7th Place – Tony “TNT” Nasr is sure to liven up any final table.  With his constant talk and banter, TNT is one of tournament poker’s most combustible personalities.  TNT finally fizzled out in seventh place when he moved all-in holding pocket fives.  He lost to Troy Rickertsen’s A-J after a jack flopped.  Nasr, the Lebanese-born poker pro who now lives in Whittier, CA, earned $3,133.  He has four WSOP in-the-money finishes and numerous final table appearances over the past decade.

6th Place – A few hands later, R.W. Kuehn was dealt A-K.  He moved all-in and was called by Clayton Gerow, who tabled pocket sixes.  Kuehn failed to improve which meant the middle pair let Gerow add to his emerging chip castle.  He held a decisive chip advantage at that point.  Meanwhile, R.W. Kuehn was forced to accept a sixth-place finish.  The 67-year-old retiree who was making his first WSOP-related final table appearance received a payout totaling $3,446.

5th Place – Shaun Davis departed a short time later.  Desperately low on chips, the plumber from El Cajon, CA moved all-in with a weak hand which failed to connect.  Davis ended up losing to a pair of jacks.  He collected an official payout of $3,760 – quite impressive given that he arrived at the final table as the player lowest in chips.

4th Place – Troy Rickertsen fought for about two hours before busting out in fourth place.  He was dealt Q-J and made a pair, but lost to a Broadway straight.  As a top four finisher, the accountant from San Diego balanced his tournament ledger $4,386 in the black.  This was Rickertsen’s second time to cash in a WSOP-related event.

3rd Place – Down to three players, Michael Clarner went out next when his A-K was chopped down by Clayton Gerow’s Q-J.  A jack flopped, suddenly putting Gerow in the lead.  His pair of jacks held up which meant a third-place finish for Clarner.  The 22-year-old poker player from San Diego earned $8,146 as his official share of the prize pool.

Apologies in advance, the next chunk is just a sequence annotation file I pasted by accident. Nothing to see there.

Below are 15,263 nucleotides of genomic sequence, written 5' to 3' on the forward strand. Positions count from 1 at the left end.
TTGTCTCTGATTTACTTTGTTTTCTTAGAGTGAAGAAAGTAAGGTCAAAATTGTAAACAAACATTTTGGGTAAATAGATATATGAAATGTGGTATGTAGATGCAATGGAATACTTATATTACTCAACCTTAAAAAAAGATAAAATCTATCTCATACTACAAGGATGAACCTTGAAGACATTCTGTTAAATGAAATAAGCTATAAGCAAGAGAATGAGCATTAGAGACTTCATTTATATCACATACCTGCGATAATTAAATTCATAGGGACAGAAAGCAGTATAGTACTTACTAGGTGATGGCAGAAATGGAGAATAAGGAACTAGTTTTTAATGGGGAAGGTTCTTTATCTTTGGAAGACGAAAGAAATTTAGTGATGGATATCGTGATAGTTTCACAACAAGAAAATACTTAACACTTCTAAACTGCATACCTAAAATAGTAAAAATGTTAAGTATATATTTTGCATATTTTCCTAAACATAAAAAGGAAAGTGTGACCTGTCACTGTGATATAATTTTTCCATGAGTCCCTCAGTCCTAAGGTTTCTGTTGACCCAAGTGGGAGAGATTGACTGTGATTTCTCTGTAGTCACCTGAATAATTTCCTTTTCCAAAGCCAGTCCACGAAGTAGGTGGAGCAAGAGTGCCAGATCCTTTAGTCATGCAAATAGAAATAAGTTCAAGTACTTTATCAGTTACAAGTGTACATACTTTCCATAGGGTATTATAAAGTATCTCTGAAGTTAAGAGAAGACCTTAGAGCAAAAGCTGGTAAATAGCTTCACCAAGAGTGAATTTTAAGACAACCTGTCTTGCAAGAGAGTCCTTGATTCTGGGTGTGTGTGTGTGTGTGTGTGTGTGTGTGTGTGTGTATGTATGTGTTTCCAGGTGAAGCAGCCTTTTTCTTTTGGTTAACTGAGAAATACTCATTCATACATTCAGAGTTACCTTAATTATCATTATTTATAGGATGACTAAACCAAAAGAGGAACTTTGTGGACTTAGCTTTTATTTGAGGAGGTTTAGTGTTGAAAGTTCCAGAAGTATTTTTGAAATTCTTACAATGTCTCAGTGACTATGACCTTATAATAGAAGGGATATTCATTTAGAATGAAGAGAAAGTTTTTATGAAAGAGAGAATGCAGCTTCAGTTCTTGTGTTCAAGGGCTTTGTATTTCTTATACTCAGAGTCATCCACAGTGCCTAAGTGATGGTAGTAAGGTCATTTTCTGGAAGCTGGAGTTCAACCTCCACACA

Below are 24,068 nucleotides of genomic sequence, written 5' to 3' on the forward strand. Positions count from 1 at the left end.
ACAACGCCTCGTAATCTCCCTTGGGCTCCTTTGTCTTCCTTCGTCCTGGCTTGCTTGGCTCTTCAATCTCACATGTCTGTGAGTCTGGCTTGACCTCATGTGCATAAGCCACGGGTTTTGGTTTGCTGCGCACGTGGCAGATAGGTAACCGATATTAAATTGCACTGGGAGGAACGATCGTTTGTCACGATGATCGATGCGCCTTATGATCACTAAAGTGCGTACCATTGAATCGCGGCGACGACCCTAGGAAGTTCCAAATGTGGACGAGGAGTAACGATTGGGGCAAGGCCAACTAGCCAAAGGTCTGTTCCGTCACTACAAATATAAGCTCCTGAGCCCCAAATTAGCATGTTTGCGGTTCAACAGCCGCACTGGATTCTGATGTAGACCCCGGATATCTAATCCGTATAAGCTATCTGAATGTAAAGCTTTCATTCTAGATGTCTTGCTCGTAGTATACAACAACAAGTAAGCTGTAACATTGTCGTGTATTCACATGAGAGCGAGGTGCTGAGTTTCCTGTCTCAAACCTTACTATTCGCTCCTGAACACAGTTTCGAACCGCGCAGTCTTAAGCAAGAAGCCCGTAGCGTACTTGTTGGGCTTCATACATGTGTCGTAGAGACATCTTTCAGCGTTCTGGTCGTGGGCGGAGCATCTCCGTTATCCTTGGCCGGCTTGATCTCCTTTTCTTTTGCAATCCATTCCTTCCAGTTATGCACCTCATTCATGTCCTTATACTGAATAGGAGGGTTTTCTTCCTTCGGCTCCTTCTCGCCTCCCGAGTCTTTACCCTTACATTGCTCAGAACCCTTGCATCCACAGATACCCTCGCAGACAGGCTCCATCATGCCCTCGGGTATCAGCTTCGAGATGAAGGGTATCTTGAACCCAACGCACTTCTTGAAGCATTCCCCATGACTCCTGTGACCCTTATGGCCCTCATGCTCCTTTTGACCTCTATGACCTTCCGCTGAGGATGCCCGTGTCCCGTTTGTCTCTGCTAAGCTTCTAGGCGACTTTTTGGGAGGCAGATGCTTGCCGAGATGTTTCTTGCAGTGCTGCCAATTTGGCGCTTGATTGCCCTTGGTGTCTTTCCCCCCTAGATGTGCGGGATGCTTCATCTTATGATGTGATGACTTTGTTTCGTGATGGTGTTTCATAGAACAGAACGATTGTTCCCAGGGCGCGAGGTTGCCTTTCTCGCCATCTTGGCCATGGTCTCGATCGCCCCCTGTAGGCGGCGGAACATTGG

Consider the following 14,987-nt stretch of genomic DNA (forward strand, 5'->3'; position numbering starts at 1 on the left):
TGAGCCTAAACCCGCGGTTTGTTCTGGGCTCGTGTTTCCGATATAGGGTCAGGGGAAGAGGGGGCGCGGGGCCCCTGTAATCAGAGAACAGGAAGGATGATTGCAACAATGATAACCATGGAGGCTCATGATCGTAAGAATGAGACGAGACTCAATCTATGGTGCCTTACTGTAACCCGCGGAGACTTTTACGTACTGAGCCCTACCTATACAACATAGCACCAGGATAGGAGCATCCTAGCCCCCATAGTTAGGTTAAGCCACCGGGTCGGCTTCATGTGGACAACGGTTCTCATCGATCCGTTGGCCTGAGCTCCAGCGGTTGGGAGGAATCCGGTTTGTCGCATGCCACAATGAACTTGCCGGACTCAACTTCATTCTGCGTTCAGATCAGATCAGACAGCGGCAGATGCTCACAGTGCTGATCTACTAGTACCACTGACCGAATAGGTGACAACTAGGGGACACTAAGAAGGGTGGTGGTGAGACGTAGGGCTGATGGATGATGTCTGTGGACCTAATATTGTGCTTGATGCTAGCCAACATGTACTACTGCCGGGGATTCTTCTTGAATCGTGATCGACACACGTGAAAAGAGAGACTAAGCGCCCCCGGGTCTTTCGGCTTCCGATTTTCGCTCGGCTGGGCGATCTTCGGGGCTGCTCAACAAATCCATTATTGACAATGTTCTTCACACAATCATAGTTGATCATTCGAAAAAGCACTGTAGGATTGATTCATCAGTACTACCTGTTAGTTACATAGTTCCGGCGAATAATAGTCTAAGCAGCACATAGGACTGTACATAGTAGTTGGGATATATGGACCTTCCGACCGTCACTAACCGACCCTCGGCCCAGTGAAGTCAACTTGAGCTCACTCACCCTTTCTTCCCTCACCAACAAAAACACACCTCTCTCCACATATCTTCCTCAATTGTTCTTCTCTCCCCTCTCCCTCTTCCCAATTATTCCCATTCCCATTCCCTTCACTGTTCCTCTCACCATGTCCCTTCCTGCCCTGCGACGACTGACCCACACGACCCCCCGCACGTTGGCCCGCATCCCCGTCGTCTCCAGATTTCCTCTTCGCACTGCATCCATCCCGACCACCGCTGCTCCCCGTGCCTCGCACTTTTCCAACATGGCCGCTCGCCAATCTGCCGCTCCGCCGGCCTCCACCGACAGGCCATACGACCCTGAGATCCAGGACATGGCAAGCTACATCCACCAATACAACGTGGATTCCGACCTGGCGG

2nd Place – When heads-up play began, Clayton Gerow held about a 6 to 1 edge over Michael Robinson.  Over the next twenty minutes, Robinson clawed and scratched his way back to the point where he was about even in chips with his rival.  The tournament appeared over when Gerow had A-10 and flopped a ten versus Robison’s pocket eights.    But the board ran runner-runner to make Robinson a straight, which gave him new life.  It would all be over within five minutes.

Stunned by the reversal of fortune, half a dozen hands later Gerow got all his chips in with the worst of it holding K-7 on what turned out to be the final hand of the tournament.  Robinson was dealt K-J.  The final board showed J-10-7-A-9 giving both players a pair.  But the jacks scooped the final pot of the night.  As the runner up, Gerow received $15,666.  The 54-year-old poker player from upstate New York quietly accepted is finish as the runner up and congratulated the winner.   

1st Place – The winner of the first WSOP Circuit gold ring presented in San Diego this year is Michael Robinson.  This marked his first-recorded major tournament in-the-money finish.  At one point late at the final table when he was his battling back after near-certain elimination, Robinson faced one of several all-in situations.  Standing up from his chair and turning away from the table unable to watch, he called out to no one in particular, “How many more coin flips can I win?”  After yet another fortuitous flop where he caught his desired card, Robinson reacted by saying, “I can’t believe this.  I did it again.”  That pretty much summed up the tournament for Michael Robinson.         

Still to come are 13 more WSOP Circuit gold bracelet events.  The WSOP Circuit at Harrah’s Rincon continues through April 1st.